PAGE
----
Spatial proximity as a behavioral marker of relationship dynamics in older adult couples

Brian G. Ogolsky, Shannon T. Mejia, Alexandra Chronopoulou, Kiersten Dobson, Christopher R. Maniotes, Te Kisha M. Rice, Yifan Hu, Jaclyn C. Theisen, Carolina Carvalho Manhães Leite

Research output: Contribution to journalArticlepeer-review

Abstract

Background: Close relationships in older adulthood are characterized by heightened interdependence, which has implications for health and well-being as partners age together. Purpose: We describe a novel method that uses partners’ spatial proximity to examine the dynamics of interpersonal relationships. Research Design: In a sample of 10 older adult couples over a 14-day study period, we linked a continuous measure of partners’ spatial proximity with partners’ heart rates—a physiological marker of arousal. Results: Cross-correlations showed that proximity was consistently associated with each partner’s heart rate, but the magnitude and sequence of the correlation varied from day-to-day, suggesting that the coupling of proximity and heart rate is a dynamic of the interaction, rather than the couple. Additionally, our predictive model showed that all three time-series were necessary for optimal prediction, demonstrating that proximity and partners’ heart rates are dynamically intertwined. Conclusion: Together, these results demonstrate meaningful and predictable variation in couple dynamics at the momentary level that consists of a complex association between physiological and spatial proximity.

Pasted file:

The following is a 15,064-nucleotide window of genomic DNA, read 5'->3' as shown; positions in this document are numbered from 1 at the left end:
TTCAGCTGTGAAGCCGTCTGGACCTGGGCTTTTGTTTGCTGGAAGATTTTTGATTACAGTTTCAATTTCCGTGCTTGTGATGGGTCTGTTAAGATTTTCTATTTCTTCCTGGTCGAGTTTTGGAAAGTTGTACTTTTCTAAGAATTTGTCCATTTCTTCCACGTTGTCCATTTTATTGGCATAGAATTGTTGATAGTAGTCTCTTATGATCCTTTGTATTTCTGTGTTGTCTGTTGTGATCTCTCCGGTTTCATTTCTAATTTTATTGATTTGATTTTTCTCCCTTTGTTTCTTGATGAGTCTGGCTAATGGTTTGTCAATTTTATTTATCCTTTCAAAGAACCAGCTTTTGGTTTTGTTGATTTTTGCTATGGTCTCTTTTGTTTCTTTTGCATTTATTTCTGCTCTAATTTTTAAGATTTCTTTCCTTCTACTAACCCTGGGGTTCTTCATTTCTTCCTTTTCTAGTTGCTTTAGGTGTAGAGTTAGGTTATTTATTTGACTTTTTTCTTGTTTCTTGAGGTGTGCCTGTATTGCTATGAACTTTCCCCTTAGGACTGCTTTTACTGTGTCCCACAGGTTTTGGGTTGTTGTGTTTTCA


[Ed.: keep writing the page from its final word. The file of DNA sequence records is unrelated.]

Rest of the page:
Original languageEnglish (US)
JournalJournal of Social and Personal Relationships
DOIs
StateAccepted/In press - 2021

Keywords

  • aging
  • closeness
  • couples
  • daily diary methods
  • distance
  • heart rate
  • physiology
  • proximity

ASJC Scopus subject areas

  • Social Psychology
  • Communication
  • Developmental and Educational Psychology
  • Sociology and Political Science

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